Announcing one own’s death is a new kind of behaviour, a novel need emerging as a consequence of the perceived importance of social media in our everyday lives. As we have become less worried of posting photos of our children and to display our location to a level of accuracy that would have scared us ten years ago, so we have started experiencing death in unexpected ways. We can still see the profiles of dead friends as they were still part of our daily lives. As an eternal memorial to their lives, they stay with us, presumably forever – or until Mr Facebook decides to delete them, sometimes upon request of friends and relatives. But differently from Twitter, where a profile of someone who dies just disappears from their followers’ timeline, Facebook profiles stay there and occasionally make a comeback in the most painful way: “today is your dead friend’s birthday – write happy birthday on their wall!”.

In a new model of human relationships, friends end up writing that well wishing message. The birthday of a dead friend becomes the occasion to revive them. Hundreds of messages from common friends will spread on all the common connections’ timelines. New behaviours, shaping a new attitude towards death. It’s collective mourning. Death has become social. Can you think of an equivalent of this in a non-digital context? Have you ever been at a cemetery, making a mass-visit to a dead loved one? I don’t think so, and that’s where social media is changing our relationship with death. It makes people remember once more and at the same time it provides ways to celebrate a person in their social circle.

Given that death becomes so relevant to our daily digital lives, it’s not surprising that people start making arrangements for their digital after-life. Expressing the need to make your death manifest on your Facebook profile is acknowledging that your digital self is an important part of your life. Some people might behave differently; some might decide to close their profiles, or ask relatives to delete them. As in a non-digital context, for some life will go on, for some will not. But there’s no denying that social media is affecting our perception of and reaction to death in the same public, open way that it has changed other previously private aspects of our lives.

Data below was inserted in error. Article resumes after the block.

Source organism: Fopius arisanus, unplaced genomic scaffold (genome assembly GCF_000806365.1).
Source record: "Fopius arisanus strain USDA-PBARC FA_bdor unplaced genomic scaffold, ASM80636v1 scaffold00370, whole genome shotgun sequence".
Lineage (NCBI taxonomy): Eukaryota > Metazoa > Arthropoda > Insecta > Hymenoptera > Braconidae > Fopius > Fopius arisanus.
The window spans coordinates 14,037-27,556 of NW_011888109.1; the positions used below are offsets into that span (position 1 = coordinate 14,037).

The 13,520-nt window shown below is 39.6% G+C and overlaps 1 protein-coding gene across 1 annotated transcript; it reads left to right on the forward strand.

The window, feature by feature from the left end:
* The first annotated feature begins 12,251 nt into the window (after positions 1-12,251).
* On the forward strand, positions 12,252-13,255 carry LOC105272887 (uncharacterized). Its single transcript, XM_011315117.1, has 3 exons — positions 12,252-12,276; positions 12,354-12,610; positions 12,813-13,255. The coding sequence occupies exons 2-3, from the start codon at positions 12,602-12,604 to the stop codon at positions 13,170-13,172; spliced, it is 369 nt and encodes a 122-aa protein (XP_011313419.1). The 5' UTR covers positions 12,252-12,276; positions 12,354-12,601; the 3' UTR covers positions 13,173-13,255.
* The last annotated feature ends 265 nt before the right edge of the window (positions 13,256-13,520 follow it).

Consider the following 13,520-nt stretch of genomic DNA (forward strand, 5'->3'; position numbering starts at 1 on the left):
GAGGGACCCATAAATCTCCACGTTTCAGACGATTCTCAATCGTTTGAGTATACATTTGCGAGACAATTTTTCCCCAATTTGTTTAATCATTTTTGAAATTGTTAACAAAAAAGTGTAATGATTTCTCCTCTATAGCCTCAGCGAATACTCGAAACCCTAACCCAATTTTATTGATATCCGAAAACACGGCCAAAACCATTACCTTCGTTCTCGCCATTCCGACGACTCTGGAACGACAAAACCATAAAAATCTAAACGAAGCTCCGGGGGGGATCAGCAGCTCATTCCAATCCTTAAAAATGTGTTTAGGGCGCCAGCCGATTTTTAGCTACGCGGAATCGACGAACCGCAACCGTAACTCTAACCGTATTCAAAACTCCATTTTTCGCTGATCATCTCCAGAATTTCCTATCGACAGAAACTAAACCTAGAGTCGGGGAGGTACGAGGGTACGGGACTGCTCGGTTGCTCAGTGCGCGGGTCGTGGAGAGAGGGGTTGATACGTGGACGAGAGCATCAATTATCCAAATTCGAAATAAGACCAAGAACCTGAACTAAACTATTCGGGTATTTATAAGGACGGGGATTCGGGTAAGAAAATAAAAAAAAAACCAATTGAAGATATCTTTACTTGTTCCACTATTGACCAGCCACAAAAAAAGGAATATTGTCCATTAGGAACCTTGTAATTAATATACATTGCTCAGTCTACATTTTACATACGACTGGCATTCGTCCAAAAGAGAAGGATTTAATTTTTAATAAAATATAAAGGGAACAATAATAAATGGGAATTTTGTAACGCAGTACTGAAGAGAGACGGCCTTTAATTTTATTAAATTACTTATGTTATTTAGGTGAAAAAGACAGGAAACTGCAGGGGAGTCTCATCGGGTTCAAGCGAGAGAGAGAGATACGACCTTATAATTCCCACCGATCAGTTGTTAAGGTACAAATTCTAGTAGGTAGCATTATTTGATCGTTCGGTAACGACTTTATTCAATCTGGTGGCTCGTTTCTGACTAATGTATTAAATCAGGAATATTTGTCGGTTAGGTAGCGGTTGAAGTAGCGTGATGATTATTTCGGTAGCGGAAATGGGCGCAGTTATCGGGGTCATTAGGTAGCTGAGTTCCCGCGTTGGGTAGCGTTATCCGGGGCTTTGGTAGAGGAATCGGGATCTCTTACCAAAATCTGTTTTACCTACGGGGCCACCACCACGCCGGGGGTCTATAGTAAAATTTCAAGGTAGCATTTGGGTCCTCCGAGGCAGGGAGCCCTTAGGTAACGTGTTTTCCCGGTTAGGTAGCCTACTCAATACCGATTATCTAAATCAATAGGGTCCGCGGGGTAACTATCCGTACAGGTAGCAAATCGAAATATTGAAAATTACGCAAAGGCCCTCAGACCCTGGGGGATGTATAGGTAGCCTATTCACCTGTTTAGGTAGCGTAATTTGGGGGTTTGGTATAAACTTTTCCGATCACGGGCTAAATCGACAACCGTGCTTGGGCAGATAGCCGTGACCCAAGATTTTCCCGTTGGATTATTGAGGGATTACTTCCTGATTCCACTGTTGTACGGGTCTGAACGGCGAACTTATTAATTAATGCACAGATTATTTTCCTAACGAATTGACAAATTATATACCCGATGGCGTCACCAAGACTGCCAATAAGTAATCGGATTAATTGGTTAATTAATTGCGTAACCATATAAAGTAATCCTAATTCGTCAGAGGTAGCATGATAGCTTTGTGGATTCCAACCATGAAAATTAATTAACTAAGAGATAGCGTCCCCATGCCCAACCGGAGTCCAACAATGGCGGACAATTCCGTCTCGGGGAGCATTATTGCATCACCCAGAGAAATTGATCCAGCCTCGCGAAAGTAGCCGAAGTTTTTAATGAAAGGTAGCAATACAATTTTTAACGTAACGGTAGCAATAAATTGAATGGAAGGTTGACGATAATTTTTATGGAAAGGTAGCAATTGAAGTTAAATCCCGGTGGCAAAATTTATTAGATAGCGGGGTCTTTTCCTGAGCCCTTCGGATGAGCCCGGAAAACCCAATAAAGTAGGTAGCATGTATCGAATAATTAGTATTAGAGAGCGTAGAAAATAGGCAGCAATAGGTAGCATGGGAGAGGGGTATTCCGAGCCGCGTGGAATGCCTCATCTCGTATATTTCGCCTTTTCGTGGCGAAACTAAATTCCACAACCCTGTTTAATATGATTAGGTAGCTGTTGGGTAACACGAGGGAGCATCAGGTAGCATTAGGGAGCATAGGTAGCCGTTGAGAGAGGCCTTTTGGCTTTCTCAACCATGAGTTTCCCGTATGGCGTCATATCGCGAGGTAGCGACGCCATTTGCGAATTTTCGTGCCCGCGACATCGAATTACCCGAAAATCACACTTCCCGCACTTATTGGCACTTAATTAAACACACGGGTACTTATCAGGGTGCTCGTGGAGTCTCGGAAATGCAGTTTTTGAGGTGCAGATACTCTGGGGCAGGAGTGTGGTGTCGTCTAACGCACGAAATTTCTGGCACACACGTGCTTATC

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computer science, my projects, Work in IT

Production systems can’t be beta

Warning: this is just one of those ranting, whinging, blog posts you all developers like.

Yesterday I have been struggling almost half an hour with a python script. A very simple one: connect to a system, download an XML. This XML is a paginated list containing the number of the current page, the next one, and the last. The script should have simply got to the next page, read the “next” number, downloaded such page, and terminate when current == last.

Easy, right?

Except I spent half an hour trying to understand why the script was going into an infinite loop. I am an experienced programmer, but not a massively confident one: when things don’t work, I check my code. You can call it coding modesty if you prefer.

It turns out the problem was in the XML: whatever the page, it always contains “this = 1” and “next = 2”. This is supposed to be a production system, at its version 3, for which the institution I work for pays a huge amount of money.

This is quite a big bug on a basic function of what is supposed to be a production system. Which prompts me the obvious question: have they ever tested it?